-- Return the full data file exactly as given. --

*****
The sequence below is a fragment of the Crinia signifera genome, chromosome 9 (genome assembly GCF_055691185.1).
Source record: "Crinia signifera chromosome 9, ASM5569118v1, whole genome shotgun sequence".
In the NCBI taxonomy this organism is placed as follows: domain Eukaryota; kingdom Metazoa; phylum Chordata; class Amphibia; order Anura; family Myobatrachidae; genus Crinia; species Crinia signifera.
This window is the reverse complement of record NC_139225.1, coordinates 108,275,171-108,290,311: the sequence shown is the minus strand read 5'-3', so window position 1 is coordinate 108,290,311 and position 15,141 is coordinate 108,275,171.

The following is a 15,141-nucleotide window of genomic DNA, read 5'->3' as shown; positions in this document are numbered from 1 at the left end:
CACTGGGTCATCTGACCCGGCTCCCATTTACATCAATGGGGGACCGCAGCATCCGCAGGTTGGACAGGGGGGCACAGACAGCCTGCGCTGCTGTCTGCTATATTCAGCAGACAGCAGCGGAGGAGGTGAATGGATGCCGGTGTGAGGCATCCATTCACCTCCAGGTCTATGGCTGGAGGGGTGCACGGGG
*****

The sequence below is a fragment of the Crinia signifera genome, chromosome 9 (genome assembly GCF_055691185.1).
Source record: "Crinia signifera chromosome 9, ASM5569118v1, whole genome shotgun sequence".
In the NCBI taxonomy this organism is placed as follows: domain Eukaryota; kingdom Metazoa; phylum Chordata; class Amphibia; order Anura; family Myobatrachidae; genus Crinia; species Crinia signifera.
This window is the reverse complement of record NC_139225.1, coordinates 108,275,171-108,290,311: the sequence shown is the minus strand read 5'-3', so window position 1 is coordinate 108,290,311 and position 15,141 is coordinate 108,275,171.

The following is a 15,141-nucleotide window of genomic DNA, read 5'->3' as shown; positions in this document are numbered from 1 at the left end:
CACTGGGTCATCTGACCCGGCTCCCATTTACATCAATGGGGGACCGCAGCATCCGCAGGTTGGACAGGGGGGCACAGACAGCCTGCGCTGCTGTCTGCTATATTCAGCAGACAGCAGCGGAGGAGGTGAATGGATGCCGGTGTGAGGCATCCATTCACCTCCAGGTCTATGGCTGGAGGGGTGCACGGGG